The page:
"I feel he’s responsible, not the gun," said Kenneth McEady responding today to the renewed anti-gun hysteria.
The 70-year-old, who's owned firearms for 50 years, says in the wake of these incidents, guns seem to always become the scapegoat.
Bill Kucyk, owner of Action Impact gun store and range, agrees.
"People want to be quick to place blame and firearms are an easy target to place that blame," said Kucyk, also a retired police officer.
He says even though he's against more gun control, he’s not advocating for more leniency.
In fact, he's opposed the recent push by Republican state representatives in Lansing to allow gun owners to carry without any stringent training.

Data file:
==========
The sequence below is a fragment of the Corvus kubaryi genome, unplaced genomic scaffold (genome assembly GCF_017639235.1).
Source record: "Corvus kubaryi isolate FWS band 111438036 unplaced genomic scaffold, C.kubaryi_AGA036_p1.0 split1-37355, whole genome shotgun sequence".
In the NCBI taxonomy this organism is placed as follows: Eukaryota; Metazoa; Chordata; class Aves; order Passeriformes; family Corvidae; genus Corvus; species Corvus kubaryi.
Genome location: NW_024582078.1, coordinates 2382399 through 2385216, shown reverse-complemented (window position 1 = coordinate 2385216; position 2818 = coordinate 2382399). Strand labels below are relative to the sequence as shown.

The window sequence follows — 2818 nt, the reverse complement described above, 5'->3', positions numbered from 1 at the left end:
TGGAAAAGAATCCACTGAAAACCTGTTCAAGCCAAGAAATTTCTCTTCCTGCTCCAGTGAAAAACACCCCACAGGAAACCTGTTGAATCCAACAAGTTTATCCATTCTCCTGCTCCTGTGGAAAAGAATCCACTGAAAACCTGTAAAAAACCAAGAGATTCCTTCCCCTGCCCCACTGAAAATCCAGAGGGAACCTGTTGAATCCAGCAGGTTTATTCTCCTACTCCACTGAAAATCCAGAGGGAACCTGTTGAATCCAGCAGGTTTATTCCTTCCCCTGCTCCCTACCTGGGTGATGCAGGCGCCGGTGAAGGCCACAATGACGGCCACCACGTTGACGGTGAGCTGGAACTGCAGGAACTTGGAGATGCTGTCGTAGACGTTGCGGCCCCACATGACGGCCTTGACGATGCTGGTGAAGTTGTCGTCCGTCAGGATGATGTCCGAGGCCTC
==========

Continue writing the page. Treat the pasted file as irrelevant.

But on other side of the spectrum are local political voices like Detroit Councilwoman Mary Sheffield.
"America in some ways has an addiction to guns. I think we have to crack down on gun reform laws," she said.
She spoke to Channel 7 about why the latest tragedy has created a bigger urgency than ever to regulate guns.
The varying opinions represent a snapshot what's ahead in the upcoming weeks and months, as the debate on gun control re-ignites both here at home and in Washington.